Mohammad Nabi Azimi

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Mohammad Nabi Azimi
Born Afghanistan
Allegiance Parcham faction of People's Democratic Party of Afghanistan
Rank General
Commands held Deputy Defense Minister and Garrison Commander of Kabul

General Mohammad Nabi Azimi was the Deputy Defense Minister of the Democratic Republic of Afghanistan(DRA) who played a critical role in the fall of President Mohammad Najibullah. An ethnic Mohammadzai Pashtun, he belonged to the Parcham faction of the PDPA.[1]

In 1986 Azimi was in charge of the DRA forces at the Second Battle of Zhawar in Paktia Province which was waged against mujahideen forces under Jalaluddin Haqqani. The large-scale offensive against a mujahideen base quickly ran into difficulties: an inexperienced commando brigade was wiped out in a botched heliborne assault against fortified positions. Some commandos mistakenly landed in Pakistan. Azimi withdrew to Kabul on "important business" and ordered the arrest of the helicopter unit commander. He was replaced by an other DRA officer, and a Soviet general took over the operation.[2]

In 1990, along with General Abdul Rashid Dostum he was involved in the fight against Hezb-i Islami.[3]

In early 1992, DRA leader Najibullah lost control of Northern Afghanistan, following the defection of the pro-government militia of Abdul Rashid Dostum, and on March 18, he announced his intention to resign. Nabi Azimi, now Deputy Defense Minister, chose to defect, along with Army Chief of Staff Muhammad Asif Delawar and Kabul garrison commander Abdul Wahid Baba Jan. On March 21, Azimi made contact with Dostum, and on April 15, he flew 600-1000 of Dostums troops into Kabul Airport and took control of it. The next day in Kabul Najibullah confronted Azimi and the other generals and accused them of treason. Apparently afraid that Azimi had taken control of his security detail, he then tried to flee to the airport, but finding it controlled by hostile forces, he was forced to take refuge in a United Nations compound.[4] Azimi then made contact with resistance leader Ahmad Shah Massoud, and urged him to seize the capital, in the hope that he might effect a peaceful transition of power, like Dostum had managed in Mazar-i-Sharif. However, Massoud was unwilling to do this, so long as an agreement had not been reached between the Pakistan-based mujahideen parties in order to form a government. He entered Kabul only on April 25, in response to an offensive by Gulbuddin Hekmatyar, who had allied with officers from the Khalq faction in order to infiltrate the capital. Fighting between the opposing factions broke out immediately.[5]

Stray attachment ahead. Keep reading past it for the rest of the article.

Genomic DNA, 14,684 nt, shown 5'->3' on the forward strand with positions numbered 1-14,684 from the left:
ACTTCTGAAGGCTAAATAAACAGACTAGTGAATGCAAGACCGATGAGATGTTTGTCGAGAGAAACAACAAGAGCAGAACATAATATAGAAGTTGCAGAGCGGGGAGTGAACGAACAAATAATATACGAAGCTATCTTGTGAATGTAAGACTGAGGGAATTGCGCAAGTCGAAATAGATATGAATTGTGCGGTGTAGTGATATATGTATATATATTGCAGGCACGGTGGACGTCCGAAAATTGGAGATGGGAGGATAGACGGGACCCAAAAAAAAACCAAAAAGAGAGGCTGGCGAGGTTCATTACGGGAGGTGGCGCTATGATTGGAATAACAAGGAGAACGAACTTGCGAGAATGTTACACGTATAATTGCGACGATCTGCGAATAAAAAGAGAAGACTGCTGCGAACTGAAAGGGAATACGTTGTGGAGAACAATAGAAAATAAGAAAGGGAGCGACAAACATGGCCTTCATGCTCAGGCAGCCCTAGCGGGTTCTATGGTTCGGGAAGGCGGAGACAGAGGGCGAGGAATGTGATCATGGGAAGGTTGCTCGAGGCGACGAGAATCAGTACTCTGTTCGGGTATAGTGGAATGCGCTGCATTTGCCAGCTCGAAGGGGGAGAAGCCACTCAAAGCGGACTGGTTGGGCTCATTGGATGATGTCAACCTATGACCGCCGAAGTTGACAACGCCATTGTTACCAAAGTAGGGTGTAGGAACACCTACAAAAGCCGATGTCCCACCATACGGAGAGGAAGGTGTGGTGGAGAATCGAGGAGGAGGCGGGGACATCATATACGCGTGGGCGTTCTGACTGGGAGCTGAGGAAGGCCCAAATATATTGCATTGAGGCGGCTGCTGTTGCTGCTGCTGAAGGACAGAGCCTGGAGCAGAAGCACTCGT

Azimi has since written many books, one of which is titled "Ordu va Siyasat Dar Seh Daheh Akheer-e Afghanistan" (“Army and Politics in the Last Three Decades in Afghanistan”) (Peshawar: Marka-e Nashrati Mayvand, 1998);


  1. ^ Rubin, Barnett (1995). The fragmentation of Afghanistan. New Haven: Yale University Press. p. 156. ISBN 0-300-05963-9. 
  2. ^ Grau, Lester W.; Ali Ahmad Jalali (September 2001). "THE CAMPAIGN FOR THE CAVES:THE BATTLES FOR ZHAWAR IN THE SOVIET-AFGHAN WAR". Retrieved 2010-09-24. 
  3. ^ Afghanistan Justice Project. "Casting Shadows: War Crimes and Crimes Against Humanity, 1978-2001." 2005. Accessed at: [Accessed on 10 November 2009], pg 55.
  4. ^ Maley, William (2002). The Afghanistan Wars. London: Palgrave MacMillan. pp. 190–191. ISBN 0-333-80291-8. 
  5. ^ Rubin, pp. 270–271